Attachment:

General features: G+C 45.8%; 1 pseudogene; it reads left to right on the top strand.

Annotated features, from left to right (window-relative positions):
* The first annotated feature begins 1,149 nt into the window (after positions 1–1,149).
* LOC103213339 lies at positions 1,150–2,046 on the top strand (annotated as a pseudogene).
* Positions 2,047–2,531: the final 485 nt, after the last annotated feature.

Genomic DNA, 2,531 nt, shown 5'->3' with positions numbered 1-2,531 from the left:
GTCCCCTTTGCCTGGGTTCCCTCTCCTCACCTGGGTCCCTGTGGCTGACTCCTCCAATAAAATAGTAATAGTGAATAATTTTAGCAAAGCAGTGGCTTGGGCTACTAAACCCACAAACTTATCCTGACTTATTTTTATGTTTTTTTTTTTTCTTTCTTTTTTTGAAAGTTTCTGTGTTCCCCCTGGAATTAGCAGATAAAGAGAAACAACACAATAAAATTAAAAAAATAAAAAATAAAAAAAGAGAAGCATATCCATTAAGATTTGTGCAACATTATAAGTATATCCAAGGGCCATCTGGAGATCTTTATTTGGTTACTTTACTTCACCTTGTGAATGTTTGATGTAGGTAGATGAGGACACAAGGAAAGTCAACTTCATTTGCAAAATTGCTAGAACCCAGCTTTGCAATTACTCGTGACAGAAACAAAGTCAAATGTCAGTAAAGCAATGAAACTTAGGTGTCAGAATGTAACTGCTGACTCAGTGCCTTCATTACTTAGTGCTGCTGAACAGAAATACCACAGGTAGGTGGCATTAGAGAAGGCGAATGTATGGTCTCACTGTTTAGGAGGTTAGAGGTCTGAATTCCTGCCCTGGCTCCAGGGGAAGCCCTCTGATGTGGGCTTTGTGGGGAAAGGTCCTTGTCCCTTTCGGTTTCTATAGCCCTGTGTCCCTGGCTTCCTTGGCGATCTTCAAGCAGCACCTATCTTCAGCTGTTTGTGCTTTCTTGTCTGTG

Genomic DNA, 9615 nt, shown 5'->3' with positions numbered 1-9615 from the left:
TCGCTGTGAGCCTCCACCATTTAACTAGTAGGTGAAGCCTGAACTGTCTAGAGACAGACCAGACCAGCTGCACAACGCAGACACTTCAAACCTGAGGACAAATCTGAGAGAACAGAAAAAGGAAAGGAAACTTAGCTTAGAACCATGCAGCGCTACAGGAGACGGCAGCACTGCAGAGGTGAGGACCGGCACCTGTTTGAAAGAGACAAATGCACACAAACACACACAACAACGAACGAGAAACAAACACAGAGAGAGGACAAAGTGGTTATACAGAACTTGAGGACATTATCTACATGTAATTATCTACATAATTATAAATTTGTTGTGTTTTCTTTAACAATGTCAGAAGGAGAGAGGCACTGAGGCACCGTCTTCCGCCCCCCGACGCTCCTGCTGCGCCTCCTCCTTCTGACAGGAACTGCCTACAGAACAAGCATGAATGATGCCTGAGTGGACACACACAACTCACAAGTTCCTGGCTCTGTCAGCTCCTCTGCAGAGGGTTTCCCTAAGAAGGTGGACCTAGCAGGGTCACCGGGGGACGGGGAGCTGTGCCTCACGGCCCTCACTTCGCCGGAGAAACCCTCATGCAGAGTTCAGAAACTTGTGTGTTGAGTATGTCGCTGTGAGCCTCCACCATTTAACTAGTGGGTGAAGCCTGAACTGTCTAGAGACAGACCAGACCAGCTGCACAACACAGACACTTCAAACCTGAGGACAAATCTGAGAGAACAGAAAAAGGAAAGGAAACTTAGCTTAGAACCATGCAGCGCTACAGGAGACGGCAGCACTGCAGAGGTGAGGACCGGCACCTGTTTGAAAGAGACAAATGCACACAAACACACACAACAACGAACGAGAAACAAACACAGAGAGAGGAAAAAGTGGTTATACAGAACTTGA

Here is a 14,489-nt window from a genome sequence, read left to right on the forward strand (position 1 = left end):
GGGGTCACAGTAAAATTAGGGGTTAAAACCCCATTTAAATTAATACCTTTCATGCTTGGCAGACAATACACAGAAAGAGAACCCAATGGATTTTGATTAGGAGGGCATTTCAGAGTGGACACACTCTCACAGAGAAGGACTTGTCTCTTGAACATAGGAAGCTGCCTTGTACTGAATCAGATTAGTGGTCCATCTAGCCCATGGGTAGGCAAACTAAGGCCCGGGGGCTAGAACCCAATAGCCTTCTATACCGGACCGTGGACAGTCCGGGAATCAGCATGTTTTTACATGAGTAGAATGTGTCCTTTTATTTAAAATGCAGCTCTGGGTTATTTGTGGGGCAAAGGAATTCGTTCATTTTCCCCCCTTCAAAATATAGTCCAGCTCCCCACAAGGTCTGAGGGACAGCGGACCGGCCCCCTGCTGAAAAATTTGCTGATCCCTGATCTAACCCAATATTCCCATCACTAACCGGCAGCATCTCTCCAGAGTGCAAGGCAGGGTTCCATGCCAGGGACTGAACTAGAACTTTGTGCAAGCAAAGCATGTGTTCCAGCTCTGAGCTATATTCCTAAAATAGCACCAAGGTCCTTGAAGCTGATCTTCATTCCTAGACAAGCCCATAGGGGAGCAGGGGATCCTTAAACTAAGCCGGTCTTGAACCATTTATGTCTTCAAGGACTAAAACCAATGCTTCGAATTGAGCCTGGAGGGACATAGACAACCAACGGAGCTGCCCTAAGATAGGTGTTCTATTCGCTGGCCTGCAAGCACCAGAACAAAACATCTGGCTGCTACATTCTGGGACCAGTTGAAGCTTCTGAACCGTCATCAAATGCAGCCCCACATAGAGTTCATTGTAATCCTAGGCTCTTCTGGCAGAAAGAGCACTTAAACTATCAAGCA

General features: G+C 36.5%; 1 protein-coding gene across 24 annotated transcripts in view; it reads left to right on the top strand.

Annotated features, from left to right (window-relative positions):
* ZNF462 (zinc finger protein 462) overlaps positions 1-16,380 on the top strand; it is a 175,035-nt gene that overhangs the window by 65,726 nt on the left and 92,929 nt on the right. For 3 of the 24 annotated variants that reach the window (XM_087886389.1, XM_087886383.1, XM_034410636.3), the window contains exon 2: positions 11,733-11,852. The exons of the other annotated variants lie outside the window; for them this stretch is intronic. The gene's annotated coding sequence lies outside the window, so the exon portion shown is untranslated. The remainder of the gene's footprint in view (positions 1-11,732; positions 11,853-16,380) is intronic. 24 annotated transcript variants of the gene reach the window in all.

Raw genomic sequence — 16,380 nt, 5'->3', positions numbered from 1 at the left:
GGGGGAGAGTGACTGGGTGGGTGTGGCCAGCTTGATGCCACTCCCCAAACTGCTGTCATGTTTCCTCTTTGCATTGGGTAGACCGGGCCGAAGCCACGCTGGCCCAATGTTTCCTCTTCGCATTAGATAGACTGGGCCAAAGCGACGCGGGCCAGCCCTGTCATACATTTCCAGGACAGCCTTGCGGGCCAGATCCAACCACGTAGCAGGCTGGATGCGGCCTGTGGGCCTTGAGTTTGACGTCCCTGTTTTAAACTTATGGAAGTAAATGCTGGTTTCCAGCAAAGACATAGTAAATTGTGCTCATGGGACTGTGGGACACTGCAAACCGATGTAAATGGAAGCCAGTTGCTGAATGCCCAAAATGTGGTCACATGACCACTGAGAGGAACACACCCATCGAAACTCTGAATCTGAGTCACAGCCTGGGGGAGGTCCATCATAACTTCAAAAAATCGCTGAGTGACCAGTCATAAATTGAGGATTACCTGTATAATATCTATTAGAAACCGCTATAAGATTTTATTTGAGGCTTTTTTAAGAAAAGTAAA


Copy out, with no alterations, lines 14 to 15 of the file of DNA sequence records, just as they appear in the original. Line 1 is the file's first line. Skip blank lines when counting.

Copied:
* ZNF462 (zinc finger protein 462) overlaps positions 1-16,380 on the top strand; it is a 175,035-nt gene that overhangs the window by 65,726 nt on the left and 92,929 nt on the right. For 3 of the 24 annotated variants that reach the window (XM_087886389.1, XM_087886383.1, XM_034410636.3), the window contains exon 2: positions 11,733-11,852. The exons of the other annotated variants lie outside the window; for them this stretch is intronic. The gene's annotated coding sequence lies outside the window, so the exon portion shown is untranslated. The remainder of the gene's footprint in view (positions 1-11,732; positions 11,853-16,380) is intronic. 24 annotated transcript variants of the gene reach the window in all.

Raw genomic sequence — 16,380 nt, 5'->3', positions numbered from 1 at the left: